The dangers of drowsy driving: Limit rules not always followed by truck, bus drivers

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CHICAGO - On any given day the nation's roads are loaded with buses and semi-tractor trailers.  The heavy vehicles have been linked to some of the deadliest accidents on the road.  To keep roads safe, the federal government has put in place time limits on drivers.  Critics argue that the federal rules are not always followed.

Randy Marcus, a former driver, says he was let go after he complained about working beyond the 10-hour limit.  Marcus secretly recorded his manager telling him to continue driving.  He says, "I told her in the conversation more than 5 times that my drive time was up.  She said drive around one more time and then head back to Chicago."

Two other co-workers made similar complaints.  The issue has reached the President.  He wants fines and fees to go up.  Employers could be hit with $11,000 fines or more.  Regulation advocates also want better monitoring on those log books.  Right now, unless drivers are pulled over or involved in an accident nobody is checking the log books.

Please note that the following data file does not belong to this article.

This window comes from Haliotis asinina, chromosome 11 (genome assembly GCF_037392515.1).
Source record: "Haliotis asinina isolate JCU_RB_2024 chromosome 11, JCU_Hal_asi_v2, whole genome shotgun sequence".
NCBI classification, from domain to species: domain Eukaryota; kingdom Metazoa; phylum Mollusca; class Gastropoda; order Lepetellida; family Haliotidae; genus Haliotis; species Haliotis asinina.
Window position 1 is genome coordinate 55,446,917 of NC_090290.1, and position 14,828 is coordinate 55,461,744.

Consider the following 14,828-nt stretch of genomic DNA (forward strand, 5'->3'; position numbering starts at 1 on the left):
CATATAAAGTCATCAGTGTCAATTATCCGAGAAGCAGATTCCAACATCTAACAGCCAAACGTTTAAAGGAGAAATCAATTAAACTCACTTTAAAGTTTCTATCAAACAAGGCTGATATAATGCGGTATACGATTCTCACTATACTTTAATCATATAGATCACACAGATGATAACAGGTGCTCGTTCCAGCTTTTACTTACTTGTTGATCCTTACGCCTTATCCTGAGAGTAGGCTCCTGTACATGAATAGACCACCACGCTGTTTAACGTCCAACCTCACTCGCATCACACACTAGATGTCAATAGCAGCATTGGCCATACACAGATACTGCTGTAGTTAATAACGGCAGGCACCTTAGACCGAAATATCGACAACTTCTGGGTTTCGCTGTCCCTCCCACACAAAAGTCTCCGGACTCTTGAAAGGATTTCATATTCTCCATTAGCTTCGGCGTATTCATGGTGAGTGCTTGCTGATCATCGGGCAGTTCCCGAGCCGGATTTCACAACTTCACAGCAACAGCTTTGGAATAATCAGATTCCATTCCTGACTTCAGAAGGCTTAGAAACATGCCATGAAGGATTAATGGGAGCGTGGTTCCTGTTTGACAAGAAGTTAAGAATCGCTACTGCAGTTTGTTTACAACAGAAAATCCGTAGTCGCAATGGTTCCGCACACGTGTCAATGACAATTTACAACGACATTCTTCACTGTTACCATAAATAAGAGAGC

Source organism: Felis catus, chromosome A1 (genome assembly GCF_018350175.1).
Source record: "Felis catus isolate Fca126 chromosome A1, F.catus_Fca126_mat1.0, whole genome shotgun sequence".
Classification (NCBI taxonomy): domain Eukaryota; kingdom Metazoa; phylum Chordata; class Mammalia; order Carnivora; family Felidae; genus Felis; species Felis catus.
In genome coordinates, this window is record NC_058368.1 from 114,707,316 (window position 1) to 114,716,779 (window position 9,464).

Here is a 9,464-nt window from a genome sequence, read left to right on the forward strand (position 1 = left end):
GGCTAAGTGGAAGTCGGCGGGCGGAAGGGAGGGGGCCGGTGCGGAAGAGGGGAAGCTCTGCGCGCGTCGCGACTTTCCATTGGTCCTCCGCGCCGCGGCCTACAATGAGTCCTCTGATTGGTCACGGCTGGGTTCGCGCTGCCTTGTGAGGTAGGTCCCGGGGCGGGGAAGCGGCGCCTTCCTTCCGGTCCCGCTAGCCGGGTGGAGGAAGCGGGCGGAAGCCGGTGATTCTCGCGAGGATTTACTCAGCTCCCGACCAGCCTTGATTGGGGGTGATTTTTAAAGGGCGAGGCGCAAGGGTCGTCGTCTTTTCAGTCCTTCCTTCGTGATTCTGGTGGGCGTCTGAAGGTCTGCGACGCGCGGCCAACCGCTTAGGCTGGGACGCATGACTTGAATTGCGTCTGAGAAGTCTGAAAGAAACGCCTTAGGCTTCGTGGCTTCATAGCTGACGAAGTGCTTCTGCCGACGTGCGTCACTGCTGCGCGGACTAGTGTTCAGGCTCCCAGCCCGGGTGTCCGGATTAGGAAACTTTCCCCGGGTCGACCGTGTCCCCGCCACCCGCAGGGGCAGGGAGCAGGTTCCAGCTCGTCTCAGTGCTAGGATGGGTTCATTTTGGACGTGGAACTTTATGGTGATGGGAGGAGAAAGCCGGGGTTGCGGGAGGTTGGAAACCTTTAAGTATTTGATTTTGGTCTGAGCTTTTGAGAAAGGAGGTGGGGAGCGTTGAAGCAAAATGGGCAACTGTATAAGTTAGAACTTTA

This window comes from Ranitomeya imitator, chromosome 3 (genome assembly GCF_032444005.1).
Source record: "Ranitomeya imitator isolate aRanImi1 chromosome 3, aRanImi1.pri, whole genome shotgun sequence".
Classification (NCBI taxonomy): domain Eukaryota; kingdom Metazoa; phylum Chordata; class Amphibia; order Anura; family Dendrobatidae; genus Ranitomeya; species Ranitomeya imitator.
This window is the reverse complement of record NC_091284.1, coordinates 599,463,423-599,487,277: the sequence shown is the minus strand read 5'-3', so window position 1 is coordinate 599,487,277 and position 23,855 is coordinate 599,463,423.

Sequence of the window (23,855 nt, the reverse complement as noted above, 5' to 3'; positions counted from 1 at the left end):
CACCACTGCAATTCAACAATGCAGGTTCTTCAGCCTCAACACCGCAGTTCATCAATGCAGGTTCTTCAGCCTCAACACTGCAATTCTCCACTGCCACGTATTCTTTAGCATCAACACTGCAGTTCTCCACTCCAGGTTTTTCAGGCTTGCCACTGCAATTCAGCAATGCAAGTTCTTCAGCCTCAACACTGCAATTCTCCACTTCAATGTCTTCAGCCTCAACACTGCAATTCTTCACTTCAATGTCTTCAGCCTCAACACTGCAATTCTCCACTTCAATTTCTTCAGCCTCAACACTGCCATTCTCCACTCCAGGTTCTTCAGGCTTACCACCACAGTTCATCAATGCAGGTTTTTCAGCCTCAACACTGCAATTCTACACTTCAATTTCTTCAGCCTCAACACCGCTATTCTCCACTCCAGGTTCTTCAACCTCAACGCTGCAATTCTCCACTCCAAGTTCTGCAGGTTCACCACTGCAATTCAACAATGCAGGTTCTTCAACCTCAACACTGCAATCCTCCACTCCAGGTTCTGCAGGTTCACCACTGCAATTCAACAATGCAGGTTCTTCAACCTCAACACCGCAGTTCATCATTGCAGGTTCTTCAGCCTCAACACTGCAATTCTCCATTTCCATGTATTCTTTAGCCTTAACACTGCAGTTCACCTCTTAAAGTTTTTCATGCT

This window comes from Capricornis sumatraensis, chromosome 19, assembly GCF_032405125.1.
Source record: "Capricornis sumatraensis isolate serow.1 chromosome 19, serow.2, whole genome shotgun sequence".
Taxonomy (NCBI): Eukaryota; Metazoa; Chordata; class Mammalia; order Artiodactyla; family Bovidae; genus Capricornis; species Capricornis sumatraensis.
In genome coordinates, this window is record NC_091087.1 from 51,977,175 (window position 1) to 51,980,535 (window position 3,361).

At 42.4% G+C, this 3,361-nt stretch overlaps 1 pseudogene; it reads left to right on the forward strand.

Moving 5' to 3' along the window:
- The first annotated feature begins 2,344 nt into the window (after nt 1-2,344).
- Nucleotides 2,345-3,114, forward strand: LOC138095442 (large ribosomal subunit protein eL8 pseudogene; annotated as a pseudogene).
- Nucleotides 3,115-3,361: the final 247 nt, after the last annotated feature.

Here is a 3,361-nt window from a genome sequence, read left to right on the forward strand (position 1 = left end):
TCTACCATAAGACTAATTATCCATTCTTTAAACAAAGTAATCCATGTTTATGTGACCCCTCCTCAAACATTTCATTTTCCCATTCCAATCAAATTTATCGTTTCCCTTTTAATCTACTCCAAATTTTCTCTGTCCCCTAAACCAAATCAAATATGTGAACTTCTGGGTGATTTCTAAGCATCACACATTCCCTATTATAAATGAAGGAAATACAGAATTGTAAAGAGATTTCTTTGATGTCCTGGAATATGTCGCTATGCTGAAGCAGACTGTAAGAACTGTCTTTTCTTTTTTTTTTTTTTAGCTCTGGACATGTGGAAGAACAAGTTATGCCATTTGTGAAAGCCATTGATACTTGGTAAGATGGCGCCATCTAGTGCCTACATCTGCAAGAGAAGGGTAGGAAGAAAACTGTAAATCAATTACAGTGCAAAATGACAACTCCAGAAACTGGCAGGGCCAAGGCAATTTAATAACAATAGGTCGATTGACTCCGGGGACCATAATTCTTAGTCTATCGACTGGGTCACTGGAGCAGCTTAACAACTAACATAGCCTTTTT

Senator Dick Durbin is proposing that driver log books go from manual entries to electronic, meaning the drive time is electronically clocked.

Although there have been attempts to do this before Durbin says this time is different, "I think it will be but trucking companies are going to fight it all the way.  They want to give trucking companies the latitude to drive an extra couple of hours."

WGN reached out to the bus company, Free Enterprise Systems, but have not heard back.  The Indiana based company does have a satisfactory standing with the Federal Motor Carrier Safety Administration.

Right now, no date has been set to take up the legislation on electronic monitoring in Congress.

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